Should they stay or should they go? Climate migrants and local conflicts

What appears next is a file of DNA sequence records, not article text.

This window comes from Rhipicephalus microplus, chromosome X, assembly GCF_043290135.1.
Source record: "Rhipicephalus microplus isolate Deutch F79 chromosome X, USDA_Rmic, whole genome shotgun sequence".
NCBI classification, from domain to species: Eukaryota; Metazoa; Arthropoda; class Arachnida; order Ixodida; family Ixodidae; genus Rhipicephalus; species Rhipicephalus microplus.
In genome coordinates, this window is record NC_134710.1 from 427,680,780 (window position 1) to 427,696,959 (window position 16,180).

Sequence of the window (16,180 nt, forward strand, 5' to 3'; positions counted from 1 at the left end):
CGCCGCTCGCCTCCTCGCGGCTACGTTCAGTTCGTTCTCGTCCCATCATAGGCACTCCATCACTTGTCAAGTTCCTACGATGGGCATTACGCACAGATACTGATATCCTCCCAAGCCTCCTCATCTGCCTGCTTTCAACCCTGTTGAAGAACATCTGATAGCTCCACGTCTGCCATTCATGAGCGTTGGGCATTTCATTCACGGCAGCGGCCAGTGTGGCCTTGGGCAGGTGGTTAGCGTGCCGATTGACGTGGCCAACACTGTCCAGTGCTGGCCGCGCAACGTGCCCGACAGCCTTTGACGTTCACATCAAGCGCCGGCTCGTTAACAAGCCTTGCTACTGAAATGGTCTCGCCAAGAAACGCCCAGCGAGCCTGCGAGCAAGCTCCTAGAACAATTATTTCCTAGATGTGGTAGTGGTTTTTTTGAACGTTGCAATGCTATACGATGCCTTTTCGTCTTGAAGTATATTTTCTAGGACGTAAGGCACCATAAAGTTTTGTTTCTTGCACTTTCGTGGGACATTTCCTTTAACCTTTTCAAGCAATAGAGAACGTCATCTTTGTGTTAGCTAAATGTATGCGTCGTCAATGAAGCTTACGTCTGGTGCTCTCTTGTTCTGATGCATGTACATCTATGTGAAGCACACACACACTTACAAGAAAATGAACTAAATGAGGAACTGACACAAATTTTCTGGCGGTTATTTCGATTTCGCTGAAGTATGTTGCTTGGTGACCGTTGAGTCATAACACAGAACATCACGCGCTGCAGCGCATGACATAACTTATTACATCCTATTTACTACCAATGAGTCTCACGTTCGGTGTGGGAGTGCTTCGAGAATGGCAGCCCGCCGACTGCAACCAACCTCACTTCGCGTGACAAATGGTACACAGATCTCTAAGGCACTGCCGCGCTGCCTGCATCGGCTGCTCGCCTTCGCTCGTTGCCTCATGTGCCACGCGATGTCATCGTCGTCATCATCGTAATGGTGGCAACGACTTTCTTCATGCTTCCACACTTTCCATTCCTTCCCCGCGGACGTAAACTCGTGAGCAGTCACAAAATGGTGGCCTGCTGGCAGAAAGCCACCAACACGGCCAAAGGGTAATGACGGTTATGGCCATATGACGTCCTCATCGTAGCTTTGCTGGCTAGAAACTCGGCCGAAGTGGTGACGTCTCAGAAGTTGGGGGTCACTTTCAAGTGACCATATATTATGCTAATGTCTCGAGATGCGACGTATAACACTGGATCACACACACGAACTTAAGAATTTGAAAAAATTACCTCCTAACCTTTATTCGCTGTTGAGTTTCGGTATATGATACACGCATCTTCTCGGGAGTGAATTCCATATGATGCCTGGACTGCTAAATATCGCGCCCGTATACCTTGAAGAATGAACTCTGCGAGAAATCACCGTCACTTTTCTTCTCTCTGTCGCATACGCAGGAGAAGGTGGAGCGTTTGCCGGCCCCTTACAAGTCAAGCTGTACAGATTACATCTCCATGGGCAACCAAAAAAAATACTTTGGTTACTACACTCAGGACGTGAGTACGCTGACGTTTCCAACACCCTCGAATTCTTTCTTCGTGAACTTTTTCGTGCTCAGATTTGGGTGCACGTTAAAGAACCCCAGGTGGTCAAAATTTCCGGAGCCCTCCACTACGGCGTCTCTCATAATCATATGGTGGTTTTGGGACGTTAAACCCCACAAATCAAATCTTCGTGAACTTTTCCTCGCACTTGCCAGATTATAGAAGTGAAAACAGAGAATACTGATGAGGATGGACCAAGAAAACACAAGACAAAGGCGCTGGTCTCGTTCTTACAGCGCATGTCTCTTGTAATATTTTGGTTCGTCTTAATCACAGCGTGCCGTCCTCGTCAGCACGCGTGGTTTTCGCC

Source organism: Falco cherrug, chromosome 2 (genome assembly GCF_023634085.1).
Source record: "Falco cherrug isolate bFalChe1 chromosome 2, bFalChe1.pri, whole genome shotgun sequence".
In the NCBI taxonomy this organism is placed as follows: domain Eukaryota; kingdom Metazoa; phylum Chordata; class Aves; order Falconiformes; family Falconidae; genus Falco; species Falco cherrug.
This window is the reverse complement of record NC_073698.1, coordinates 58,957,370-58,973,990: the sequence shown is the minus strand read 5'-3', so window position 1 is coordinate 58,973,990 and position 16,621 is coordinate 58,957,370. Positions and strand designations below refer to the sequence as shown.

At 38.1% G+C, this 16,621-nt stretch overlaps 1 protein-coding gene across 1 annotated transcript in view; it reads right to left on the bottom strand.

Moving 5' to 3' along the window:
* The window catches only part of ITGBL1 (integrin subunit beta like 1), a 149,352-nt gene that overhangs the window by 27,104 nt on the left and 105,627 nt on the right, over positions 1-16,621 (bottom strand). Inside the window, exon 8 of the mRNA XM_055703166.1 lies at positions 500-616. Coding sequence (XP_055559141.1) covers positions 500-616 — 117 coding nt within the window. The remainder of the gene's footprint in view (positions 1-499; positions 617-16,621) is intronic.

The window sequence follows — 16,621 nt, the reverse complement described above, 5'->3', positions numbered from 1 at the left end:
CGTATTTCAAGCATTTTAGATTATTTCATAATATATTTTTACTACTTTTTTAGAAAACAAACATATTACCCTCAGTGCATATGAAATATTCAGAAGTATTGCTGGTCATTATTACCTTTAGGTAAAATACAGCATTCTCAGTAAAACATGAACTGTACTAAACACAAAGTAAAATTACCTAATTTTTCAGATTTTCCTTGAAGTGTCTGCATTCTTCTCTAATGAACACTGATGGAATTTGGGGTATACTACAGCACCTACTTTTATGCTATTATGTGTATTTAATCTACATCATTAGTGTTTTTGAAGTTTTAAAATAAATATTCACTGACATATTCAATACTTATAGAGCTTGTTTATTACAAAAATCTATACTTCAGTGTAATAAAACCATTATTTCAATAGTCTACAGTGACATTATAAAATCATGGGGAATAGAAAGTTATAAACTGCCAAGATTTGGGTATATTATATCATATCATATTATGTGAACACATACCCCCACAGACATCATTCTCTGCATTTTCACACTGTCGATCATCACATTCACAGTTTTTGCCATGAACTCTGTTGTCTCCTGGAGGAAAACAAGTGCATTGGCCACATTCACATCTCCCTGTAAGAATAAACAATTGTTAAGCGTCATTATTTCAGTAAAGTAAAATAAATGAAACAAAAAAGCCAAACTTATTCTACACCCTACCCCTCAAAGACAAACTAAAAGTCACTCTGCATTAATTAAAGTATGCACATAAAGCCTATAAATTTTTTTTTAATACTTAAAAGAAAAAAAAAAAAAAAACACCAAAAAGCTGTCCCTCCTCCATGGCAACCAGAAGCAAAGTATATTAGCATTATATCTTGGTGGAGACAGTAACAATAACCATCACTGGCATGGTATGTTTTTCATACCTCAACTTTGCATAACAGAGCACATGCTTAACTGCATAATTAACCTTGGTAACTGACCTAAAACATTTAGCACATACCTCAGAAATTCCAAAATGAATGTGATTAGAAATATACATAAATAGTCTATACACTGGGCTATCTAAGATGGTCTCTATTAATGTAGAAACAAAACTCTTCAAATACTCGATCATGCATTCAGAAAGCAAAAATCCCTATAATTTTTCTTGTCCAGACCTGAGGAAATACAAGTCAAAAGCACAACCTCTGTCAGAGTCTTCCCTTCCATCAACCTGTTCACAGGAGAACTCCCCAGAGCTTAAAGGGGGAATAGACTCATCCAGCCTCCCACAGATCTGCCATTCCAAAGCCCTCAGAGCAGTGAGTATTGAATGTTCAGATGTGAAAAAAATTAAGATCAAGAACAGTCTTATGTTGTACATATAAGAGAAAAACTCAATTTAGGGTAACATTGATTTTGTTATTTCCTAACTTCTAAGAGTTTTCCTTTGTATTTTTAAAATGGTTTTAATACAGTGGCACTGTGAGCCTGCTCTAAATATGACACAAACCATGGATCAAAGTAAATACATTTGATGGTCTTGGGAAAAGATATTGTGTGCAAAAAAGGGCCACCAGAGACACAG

There is extensive evidence that higher temperatures increase the probability of local conflict. There is also evidence that emigration represents an important margin of adaptation to a warming climate. In this article, we analyse whether migration influences the link between warming and conflicts by either attenuating this connection in countries of origin and/or by exacerbating it in countries of destination. We find that in countries where the propensity to emigrate—as measured by past diaspora—is higher, increases in temperature have smaller effects on the probability of armed conflict, compared to countries with lower migration propensity. This is consistent with emigration functioning as ‘escape valve’ for local tensions. We find no evidence that climate-induced migration increased the probability of conflict in receiving countries.